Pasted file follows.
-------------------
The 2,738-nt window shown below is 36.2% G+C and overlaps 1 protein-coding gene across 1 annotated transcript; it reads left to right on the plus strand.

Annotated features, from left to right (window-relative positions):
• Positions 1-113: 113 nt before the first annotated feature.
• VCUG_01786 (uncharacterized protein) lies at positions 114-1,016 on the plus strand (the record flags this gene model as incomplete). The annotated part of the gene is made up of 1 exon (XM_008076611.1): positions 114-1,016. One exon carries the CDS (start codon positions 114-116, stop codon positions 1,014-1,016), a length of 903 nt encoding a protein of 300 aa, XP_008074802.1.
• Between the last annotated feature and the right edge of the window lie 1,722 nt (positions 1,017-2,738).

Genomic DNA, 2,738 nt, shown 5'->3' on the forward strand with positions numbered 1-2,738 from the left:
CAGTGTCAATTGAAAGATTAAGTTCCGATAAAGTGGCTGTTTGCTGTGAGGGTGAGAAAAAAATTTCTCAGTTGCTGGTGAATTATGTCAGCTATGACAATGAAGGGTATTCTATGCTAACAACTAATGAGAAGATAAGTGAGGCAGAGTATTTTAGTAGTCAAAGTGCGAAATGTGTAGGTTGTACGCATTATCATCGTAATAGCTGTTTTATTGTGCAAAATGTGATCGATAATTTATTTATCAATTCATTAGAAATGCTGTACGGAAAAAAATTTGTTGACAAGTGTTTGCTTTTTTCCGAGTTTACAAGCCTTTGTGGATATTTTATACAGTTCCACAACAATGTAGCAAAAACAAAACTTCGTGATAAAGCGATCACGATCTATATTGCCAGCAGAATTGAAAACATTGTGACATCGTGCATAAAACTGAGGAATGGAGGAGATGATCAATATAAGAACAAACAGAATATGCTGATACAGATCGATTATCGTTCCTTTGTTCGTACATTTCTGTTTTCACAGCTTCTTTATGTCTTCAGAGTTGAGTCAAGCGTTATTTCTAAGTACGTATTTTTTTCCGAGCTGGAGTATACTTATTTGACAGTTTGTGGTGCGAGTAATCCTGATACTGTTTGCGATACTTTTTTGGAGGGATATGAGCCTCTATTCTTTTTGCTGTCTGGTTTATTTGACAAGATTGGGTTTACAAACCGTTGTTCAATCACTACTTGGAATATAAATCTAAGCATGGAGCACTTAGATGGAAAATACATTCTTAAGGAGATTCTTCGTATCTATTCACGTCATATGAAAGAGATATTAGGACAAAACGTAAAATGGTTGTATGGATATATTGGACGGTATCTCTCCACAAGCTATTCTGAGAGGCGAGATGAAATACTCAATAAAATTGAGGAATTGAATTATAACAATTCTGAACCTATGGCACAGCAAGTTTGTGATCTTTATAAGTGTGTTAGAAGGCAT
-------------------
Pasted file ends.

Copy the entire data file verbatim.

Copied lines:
The 2,738-nt window shown below is 36.2% G+C and overlaps 1 protein-coding gene across 1 annotated transcript; it reads left to right on the plus strand.

Annotated features, from left to right (window-relative positions):
• Positions 1-113: 113 nt before the first annotated feature.
• VCUG_01786 (uncharacterized protein) lies at positions 114-1,016 on the plus strand (the record flags this gene model as incomplete). The annotated part of the gene is made up of 1 exon (XM_008076611.1): positions 114-1,016. One exon carries the CDS (start codon positions 114-116, stop codon positions 1,014-1,016), a length of 903 nt encoding a protein of 300 aa, XP_008074802.1.
• Between the last annotated feature and the right edge of the window lie 1,722 nt (positions 1,017-2,738).

Genomic DNA, 2,738 nt, shown 5'->3' on the forward strand with positions numbered 1-2,738 from the left:
CAGTGTCAATTGAAAGATTAAGTTCCGATAAAGTGGCTGTTTGCTGTGAGGGTGAGAAAAAAATTTCTCAGTTGCTGGTGAATTATGTCAGCTATGACAATGAAGGGTATTCTATGCTAACAACTAATGAGAAGATAAGTGAGGCAGAGTATTTTAGTAGTCAAAGTGCGAAATGTGTAGGTTGTACGCATTATCATCGTAATAGCTGTTTTATTGTGCAAAATGTGATCGATAATTTATTTATCAATTCATTAGAAATGCTGTACGGAAAAAAATTTGTTGACAAGTGTTTGCTTTTTTCCGAGTTTACAAGCCTTTGTGGATATTTTATACAGTTCCACAACAATGTAGCAAAAACAAAACTTCGTGATAAAGCGATCACGATCTATATTGCCAGCAGAATTGAAAACATTGTGACATCGTGCATAAAACTGAGGAATGGAGGAGATGATCAATATAAGAACAAACAGAATATGCTGATACAGATCGATTATCGTTCCTTTGTTCGTACATTTCTGTTTTCACAGCTTCTTTATGTCTTCAGAGTTGAGTCAAGCGTTATTTCTAAGTACGTATTTTTTTCCGAGCTGGAGTATACTTATTTGACAGTTTGTGGTGCGAGTAATCCTGATACTGTTTGCGATACTTTTTTGGAGGGATATGAGCCTCTATTCTTTTTGCTGTCTGGTTTATTTGACAAGATTGGGTTTACAAACCGTTGTTCAATCACTACTTGGAATATAAATCTAAGCATGGAGCACTTAGATGGAAAATACATTCTTAAGGAGATTCTTCGTATCTATTCACGTCATATGAAAGAGATATTAGGACAAAACGTAAAATGGTTGTATGGATATATTGGACGGTATCTCTCCACAAGCTATTCTGAGAGGCGAGATGAAATACTCAATAAAATTGAGGAATTGAATTATAACAATTCTGAACCTATGGCACAGCAAGTTTGTGATCTTTATAAGTGTGTTAGAAGGCAT